No question about it -- reading the Globe can be an education:
Robinson not seeking a quiet retirement
1st openly gay Episcopal bishop plans to be active voice
by Lisa Wangsness, Boston Globe
December 5, 2010
CONCORD, N.H. - V. Gene Robinson, the first openly gay bishop in the worldwide Anglican Communion, may be retiring from his job heading the Episcopal Diocese of New Hampshire in a couple of years - but don't expect him to vanish from public life.
In addition to continuing his ministry to people who grew up without religion or who have had bad experiences with church, Robinson said he plans to become more involved in public policy issues. Religious people on the political left, he said, need to speak more loudly - and provocatively - on behalf of the poor and vulnerable.
"Jesus was constantly upsetting people,'' he said in an interview at the diocesan offices in Concord last week. "If we started proclaiming what Jesus did, which is our love for the marginalized and the outcast, and started demanding legislation and money that helped these people, there would be hell to pay. And that's exactly the kind of Gospel trouble I think we should be in'' . . .
“I think it’s a great day for LGBT people in the Episcopal Church,’’ Robinson said. “What you’ve seen in the last seven years is a church that has literally risked its life for us and has come out on the other side believing it is where God is calling us as a church.’’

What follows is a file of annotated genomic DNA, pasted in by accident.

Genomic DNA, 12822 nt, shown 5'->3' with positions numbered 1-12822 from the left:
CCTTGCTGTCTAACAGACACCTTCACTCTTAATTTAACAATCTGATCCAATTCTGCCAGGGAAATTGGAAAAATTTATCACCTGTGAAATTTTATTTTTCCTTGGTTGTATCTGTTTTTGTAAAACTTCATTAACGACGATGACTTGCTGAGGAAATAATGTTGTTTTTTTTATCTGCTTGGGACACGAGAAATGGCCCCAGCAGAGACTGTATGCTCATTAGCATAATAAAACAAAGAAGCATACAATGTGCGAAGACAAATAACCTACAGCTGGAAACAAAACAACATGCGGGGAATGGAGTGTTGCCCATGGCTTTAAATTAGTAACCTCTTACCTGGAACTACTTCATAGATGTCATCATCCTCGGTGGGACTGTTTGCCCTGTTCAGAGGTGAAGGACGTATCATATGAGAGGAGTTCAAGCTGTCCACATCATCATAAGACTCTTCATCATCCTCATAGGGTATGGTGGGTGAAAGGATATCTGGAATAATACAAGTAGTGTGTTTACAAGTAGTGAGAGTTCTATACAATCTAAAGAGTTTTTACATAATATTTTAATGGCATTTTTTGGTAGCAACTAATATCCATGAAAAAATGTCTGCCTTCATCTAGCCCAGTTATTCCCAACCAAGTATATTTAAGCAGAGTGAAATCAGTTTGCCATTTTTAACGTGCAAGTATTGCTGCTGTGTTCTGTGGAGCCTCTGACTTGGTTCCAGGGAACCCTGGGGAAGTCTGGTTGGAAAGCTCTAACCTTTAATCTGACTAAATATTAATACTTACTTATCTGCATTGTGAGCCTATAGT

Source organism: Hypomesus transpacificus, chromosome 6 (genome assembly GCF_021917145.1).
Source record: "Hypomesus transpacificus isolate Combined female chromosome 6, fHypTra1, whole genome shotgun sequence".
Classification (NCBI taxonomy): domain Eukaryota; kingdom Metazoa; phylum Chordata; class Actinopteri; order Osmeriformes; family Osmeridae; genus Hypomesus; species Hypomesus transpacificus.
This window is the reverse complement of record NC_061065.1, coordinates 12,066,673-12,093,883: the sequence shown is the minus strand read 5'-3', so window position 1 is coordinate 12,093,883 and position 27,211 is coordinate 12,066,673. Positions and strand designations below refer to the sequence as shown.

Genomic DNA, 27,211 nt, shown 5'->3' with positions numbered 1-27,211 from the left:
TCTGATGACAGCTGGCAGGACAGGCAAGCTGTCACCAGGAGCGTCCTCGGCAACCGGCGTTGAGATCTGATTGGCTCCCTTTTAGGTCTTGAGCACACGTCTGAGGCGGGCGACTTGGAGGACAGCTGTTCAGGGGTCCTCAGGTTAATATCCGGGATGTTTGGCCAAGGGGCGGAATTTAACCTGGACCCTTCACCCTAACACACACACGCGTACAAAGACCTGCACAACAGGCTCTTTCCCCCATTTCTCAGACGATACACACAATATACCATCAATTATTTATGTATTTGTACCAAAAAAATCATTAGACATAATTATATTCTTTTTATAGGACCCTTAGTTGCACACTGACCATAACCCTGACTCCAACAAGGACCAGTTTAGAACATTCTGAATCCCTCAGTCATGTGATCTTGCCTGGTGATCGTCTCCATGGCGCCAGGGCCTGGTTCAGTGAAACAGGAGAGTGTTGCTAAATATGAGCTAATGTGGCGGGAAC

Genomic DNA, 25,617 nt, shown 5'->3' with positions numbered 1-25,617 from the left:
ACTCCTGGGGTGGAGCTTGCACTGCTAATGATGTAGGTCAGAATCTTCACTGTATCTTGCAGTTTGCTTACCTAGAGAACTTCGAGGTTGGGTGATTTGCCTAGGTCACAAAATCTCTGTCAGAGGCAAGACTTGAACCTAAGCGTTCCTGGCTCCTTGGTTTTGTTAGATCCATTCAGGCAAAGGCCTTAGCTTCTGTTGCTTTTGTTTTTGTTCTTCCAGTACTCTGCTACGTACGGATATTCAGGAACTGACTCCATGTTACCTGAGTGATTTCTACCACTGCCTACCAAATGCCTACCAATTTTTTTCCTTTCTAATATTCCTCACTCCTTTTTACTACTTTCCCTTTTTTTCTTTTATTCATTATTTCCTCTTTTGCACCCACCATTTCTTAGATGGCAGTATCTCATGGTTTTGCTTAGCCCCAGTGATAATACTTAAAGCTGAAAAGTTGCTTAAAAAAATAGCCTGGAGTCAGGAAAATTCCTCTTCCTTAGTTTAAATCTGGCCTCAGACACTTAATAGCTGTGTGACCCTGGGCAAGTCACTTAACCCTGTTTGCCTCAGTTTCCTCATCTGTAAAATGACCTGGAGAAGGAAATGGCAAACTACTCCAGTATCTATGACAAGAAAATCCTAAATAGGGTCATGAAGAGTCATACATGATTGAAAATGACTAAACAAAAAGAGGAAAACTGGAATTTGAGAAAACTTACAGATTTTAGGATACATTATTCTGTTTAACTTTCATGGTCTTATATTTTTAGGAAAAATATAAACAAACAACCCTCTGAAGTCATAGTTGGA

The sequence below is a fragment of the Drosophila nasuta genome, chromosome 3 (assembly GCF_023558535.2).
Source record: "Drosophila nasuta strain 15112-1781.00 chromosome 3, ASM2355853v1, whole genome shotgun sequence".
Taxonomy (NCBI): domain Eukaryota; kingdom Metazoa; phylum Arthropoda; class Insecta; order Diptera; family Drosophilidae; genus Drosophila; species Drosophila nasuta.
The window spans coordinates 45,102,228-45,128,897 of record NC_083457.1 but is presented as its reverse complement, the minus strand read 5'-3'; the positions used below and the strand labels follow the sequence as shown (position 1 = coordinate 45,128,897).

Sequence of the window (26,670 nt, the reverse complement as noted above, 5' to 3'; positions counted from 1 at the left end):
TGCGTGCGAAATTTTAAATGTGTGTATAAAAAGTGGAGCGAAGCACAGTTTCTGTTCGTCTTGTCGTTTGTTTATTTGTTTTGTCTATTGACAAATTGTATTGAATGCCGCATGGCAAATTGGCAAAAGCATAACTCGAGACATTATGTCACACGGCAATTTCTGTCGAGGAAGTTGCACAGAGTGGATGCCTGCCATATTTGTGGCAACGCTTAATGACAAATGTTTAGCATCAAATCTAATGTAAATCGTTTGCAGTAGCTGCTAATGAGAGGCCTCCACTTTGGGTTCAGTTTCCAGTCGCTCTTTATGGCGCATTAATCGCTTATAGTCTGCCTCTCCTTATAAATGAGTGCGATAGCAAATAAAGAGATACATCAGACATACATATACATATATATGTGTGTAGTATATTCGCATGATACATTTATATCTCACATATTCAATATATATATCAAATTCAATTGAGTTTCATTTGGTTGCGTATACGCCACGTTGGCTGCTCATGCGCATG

The Rev. Adrian Robbins-Cole, rector of All Saints’ Episcopal Church in Peterborough, N.H., said Robinson will be “a hard act to follow.’’ Robbins-Cole is president of the New Hampshire Diocese’s Standing Committee, a board of laypeople and clergy that advises the bishop and that will appoint a committee to search for his replacement.
“We’ve all been inspired by him,’’ Robbins-Cole said. “When he comes to visit our parish, people are really excited. He preaches brilliantly, and we all feel motivated.’’
The Rev. Katherine Hancock Ragsdale, president and dean of the Episcopal Divinity School in Cambridge, Mass., said Robinson was elected as bishop in New Hampshire because of his skills and long record of service in the diocese, not because of his sexuality.
“His grace under pressure, in the midst of all that, is an important legacy — his refusal to get drawn into responding in kind to the nastiness,’’ she said.
Robinson and his husband, Mark Andrew, plan to remain in their home in Weare after Robinson retires . . .
Read entire article HERE
Next day--the Washington Post starts series of articles by V. Gene Robinson on "Bible and Homosexuality"
As FDR observed, nothing in politics happens by accident. The day after that article appeared in the Globe, the Washington Post began publishing a series of articles by Robinson about the Bible and homosexuality -- basically cheap religious revisionism disguised as scholarly work. The gay PR machine is obviously running on all cylinders.
V. Gene Robinson writing in the Washington Post "On Faith." Scholarship or shallow propaganda? You can judge for yourself: